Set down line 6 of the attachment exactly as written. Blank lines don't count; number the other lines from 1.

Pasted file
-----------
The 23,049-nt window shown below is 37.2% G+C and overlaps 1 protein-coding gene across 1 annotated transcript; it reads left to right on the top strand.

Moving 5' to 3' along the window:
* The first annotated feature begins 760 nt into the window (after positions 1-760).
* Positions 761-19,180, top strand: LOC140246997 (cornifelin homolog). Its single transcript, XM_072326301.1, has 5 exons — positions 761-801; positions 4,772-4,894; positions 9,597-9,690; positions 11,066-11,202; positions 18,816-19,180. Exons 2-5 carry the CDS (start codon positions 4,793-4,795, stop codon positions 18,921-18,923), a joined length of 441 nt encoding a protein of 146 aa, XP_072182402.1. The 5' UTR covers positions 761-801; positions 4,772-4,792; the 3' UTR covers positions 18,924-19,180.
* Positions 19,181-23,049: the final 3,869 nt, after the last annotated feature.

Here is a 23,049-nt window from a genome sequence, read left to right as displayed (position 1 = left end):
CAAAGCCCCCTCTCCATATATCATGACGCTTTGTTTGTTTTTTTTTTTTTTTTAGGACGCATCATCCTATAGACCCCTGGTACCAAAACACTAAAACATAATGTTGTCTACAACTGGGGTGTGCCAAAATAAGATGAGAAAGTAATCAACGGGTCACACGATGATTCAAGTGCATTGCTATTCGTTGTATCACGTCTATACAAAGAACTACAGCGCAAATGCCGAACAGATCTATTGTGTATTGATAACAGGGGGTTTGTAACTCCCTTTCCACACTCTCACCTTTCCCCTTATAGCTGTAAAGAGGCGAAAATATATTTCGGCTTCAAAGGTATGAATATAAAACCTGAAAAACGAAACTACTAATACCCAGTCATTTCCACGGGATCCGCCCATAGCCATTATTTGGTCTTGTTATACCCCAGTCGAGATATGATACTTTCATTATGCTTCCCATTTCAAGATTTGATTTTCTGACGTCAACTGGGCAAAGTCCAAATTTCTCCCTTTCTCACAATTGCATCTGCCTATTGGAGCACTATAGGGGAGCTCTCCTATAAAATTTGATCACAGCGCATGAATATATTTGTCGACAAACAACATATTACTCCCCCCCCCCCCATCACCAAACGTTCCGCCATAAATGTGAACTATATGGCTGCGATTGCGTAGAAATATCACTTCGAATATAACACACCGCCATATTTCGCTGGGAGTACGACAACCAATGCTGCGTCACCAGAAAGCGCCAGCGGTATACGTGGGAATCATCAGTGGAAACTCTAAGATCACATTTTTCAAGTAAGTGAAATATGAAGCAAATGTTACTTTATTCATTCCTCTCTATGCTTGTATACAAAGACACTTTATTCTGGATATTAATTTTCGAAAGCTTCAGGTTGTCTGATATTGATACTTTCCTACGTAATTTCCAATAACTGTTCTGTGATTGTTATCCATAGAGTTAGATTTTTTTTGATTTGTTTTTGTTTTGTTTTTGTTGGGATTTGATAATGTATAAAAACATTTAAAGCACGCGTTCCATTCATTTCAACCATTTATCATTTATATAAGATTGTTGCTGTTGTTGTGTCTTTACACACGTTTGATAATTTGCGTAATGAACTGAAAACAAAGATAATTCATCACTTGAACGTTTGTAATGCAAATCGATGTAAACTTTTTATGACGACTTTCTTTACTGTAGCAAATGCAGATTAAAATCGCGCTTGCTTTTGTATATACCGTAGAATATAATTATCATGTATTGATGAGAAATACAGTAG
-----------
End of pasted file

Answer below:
Here is a 23,049-nt window from a genome sequence, read left to right as displayed (position 1 = left end):